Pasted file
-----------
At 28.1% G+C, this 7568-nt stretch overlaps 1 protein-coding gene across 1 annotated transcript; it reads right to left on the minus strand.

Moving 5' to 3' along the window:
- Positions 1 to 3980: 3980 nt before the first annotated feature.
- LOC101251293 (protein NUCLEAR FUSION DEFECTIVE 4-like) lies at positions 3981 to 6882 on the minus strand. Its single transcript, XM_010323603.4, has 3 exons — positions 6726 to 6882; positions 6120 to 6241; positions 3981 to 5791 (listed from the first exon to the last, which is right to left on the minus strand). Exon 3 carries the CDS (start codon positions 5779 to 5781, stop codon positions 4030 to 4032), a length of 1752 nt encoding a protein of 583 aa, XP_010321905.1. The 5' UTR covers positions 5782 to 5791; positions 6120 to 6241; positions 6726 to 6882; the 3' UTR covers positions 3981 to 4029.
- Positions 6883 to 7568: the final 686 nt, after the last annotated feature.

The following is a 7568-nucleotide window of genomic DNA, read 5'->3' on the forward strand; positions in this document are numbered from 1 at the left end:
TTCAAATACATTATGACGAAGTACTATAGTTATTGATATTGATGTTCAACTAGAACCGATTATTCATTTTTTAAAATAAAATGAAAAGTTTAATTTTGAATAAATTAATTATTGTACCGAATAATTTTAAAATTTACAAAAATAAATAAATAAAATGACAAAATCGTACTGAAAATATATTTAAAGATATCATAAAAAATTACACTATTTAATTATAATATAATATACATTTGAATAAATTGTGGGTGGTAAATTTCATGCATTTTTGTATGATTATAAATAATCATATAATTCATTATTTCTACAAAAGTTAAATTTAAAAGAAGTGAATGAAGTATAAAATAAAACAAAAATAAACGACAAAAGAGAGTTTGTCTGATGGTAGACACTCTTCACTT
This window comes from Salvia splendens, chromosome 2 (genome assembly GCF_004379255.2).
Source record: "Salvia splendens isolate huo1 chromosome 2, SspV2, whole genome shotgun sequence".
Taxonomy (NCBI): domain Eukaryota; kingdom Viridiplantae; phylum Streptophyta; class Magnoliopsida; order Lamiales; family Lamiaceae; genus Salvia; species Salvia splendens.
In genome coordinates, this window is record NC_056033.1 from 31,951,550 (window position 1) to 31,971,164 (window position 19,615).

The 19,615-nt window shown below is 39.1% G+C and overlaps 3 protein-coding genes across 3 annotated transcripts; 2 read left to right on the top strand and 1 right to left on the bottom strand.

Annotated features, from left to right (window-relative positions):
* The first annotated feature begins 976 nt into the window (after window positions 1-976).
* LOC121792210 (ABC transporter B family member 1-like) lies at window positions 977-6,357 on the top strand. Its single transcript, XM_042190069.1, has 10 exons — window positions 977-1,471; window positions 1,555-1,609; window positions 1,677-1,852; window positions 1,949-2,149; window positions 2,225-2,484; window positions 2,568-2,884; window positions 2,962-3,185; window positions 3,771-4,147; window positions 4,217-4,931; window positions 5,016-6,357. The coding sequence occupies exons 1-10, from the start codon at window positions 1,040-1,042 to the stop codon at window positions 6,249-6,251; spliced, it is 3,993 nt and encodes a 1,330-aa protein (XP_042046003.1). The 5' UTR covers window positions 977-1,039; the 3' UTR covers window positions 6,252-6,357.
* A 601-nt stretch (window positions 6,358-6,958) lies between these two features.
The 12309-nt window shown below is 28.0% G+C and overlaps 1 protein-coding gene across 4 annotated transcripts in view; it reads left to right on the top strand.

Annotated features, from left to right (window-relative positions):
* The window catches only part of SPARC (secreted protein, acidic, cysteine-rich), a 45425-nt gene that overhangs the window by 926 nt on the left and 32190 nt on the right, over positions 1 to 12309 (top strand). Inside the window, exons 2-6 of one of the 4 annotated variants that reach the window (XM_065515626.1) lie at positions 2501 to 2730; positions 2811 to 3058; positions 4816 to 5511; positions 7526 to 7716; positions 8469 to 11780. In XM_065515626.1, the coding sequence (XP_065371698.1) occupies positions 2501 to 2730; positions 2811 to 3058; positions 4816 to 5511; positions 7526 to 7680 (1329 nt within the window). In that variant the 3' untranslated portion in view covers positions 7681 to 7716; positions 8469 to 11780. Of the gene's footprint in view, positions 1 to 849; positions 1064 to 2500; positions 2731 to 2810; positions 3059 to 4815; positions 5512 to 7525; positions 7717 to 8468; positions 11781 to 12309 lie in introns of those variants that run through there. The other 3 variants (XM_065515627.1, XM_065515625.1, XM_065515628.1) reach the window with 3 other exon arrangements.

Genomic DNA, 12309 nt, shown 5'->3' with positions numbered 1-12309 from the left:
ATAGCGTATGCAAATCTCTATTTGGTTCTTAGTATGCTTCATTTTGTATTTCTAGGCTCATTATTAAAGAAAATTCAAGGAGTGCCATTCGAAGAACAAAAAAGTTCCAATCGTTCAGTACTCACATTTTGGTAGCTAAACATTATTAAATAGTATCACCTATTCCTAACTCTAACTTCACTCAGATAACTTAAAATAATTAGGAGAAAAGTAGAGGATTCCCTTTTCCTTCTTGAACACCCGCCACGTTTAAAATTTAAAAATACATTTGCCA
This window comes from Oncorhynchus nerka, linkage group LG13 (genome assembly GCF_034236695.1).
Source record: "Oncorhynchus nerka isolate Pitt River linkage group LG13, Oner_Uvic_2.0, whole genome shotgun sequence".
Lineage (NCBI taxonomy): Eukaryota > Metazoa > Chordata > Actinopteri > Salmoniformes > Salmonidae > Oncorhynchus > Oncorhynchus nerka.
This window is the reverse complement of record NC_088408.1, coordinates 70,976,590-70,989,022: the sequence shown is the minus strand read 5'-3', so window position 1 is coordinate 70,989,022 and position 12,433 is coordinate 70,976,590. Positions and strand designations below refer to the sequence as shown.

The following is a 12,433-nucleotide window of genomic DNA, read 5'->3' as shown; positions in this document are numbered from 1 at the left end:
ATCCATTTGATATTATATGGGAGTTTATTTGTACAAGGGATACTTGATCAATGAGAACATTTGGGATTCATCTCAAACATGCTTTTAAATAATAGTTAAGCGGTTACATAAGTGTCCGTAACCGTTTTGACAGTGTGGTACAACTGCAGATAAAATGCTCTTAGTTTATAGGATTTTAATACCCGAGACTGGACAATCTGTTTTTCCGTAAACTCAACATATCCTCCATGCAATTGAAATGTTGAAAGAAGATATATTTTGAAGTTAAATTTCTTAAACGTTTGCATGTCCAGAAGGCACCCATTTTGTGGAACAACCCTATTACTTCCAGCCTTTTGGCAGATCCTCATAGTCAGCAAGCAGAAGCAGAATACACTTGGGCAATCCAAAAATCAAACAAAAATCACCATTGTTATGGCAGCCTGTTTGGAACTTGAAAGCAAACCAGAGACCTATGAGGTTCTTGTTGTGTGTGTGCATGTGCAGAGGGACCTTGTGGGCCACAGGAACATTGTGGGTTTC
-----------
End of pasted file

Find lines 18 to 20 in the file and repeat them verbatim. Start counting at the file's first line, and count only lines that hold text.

Annotated features, from left to right (window-relative positions):
* The window catches only part of SPARC (secreted protein, acidic, cysteine-rich), a 45425-nt gene that overhangs the window by 926 nt on the left and 32190 nt on the right, over positions 1 to 12309 (top strand). Inside the window, exons 2-6 of one of the 4 annotated variants that reach the window (XM_065515626.1) lie at positions 2501 to 2730; positions 2811 to 3058; positions 4816 to 5511; positions 7526 to 7716; positions 8469 to 11780. In XM_065515626.1, the coding sequence (XP_065371698.1) occupies positions 2501 to 2730; positions 2811 to 3058; positions 4816 to 5511; positions 7526 to 7680 (1329 nt within the window). In that variant the 3' untranslated portion in view covers positions 7681 to 7716; positions 8469 to 11780. Of the gene's footprint in view, positions 1 to 849; positions 1064 to 2500; positions 2731 to 2810; positions 3059 to 4815; positions 5512 to 7525; positions 7717 to 8468; positions 11781 to 12309 lie in introns of those variants that run through there. The other 3 variants (XM_065515627.1, XM_065515625.1, XM_065515628.1) reach the window with 3 other exon arrangements.

Genomic DNA, 12309 nt, shown 5'->3' with positions numbered 1-12309 from the left: